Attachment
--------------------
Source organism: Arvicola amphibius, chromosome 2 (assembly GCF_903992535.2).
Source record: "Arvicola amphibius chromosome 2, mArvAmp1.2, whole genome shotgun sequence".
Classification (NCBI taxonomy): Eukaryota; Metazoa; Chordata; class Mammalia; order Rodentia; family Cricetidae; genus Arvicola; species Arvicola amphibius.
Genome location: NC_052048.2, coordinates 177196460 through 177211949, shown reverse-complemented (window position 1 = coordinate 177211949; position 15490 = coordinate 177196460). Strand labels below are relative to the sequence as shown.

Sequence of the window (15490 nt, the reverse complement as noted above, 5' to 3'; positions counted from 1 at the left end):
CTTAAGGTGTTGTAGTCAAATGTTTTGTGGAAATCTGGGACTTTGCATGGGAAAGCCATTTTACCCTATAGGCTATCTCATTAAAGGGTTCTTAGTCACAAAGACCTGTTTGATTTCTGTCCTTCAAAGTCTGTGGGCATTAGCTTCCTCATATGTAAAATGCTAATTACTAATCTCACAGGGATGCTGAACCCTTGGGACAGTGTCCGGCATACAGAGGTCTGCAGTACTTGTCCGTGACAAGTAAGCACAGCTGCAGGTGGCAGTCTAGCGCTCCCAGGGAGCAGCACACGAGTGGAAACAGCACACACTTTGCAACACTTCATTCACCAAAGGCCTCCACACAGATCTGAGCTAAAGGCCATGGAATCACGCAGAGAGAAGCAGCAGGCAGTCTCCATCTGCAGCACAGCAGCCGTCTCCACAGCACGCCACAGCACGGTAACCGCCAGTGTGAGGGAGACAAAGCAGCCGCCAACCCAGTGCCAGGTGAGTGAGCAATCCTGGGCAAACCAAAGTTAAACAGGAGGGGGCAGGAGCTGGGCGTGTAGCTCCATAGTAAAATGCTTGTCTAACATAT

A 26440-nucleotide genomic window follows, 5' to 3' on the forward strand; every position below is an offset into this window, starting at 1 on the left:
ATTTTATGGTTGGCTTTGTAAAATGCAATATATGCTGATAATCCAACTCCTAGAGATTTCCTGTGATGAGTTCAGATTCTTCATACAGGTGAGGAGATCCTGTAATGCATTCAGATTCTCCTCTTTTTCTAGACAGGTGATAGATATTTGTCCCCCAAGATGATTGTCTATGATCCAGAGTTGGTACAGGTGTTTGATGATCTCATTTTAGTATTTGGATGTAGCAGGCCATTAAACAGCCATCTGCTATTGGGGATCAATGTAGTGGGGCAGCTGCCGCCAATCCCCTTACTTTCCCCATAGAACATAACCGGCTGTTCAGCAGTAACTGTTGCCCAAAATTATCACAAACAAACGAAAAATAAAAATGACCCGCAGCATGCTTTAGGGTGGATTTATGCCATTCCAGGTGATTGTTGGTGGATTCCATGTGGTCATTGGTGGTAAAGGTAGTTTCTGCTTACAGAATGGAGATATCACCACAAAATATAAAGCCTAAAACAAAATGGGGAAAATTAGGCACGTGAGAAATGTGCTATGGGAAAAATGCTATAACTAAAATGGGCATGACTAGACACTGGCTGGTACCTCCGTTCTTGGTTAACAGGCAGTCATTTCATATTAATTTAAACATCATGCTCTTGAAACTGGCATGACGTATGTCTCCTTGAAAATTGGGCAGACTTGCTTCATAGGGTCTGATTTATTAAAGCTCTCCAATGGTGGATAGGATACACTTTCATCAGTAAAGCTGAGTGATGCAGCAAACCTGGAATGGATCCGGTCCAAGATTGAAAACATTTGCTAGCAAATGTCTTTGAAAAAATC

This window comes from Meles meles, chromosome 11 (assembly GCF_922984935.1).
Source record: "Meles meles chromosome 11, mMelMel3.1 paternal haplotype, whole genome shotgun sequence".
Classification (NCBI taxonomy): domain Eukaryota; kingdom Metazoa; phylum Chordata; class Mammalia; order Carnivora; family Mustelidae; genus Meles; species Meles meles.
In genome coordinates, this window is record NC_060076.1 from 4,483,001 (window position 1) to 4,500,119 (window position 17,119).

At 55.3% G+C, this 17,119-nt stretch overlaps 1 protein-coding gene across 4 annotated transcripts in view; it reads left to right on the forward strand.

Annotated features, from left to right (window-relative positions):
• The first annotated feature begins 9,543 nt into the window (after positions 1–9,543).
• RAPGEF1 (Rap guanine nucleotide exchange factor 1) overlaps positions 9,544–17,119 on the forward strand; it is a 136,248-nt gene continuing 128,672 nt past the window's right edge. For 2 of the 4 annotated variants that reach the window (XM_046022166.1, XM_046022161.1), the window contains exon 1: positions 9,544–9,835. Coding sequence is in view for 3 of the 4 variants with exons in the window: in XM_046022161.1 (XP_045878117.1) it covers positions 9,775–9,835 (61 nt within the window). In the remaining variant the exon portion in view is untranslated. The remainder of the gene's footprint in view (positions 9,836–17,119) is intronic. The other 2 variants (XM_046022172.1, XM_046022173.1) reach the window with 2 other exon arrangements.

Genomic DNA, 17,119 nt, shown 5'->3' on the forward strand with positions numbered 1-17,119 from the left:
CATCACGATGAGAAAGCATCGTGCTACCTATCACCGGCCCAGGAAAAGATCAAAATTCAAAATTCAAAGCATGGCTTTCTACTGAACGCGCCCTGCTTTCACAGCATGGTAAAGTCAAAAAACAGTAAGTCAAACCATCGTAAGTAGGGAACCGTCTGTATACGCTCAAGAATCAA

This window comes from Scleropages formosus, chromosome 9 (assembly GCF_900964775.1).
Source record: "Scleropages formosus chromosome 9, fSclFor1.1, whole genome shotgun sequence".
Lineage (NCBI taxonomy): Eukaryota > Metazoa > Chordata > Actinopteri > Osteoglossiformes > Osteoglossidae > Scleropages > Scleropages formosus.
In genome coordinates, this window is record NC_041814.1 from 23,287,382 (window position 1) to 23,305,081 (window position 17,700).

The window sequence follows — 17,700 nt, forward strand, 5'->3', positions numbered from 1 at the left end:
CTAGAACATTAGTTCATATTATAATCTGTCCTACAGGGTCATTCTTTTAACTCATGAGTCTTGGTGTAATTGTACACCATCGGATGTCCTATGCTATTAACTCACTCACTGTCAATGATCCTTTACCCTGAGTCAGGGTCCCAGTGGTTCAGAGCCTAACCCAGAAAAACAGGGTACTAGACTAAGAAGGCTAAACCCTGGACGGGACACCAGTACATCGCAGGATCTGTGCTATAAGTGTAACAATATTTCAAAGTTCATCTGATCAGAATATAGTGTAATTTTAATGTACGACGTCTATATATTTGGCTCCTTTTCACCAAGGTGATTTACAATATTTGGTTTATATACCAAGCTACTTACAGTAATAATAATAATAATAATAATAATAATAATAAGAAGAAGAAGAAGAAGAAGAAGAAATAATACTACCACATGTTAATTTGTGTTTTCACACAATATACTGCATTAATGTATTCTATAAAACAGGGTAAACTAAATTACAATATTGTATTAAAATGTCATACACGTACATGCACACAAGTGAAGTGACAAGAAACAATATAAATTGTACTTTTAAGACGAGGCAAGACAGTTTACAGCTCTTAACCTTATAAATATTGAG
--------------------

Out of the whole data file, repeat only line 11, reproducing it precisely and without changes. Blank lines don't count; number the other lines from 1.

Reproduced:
Classification (NCBI taxonomy): domain Eukaryota; kingdom Metazoa; phylum Chordata; class Mammalia; order Carnivora; family Mustelidae; genus Meles; species Meles meles.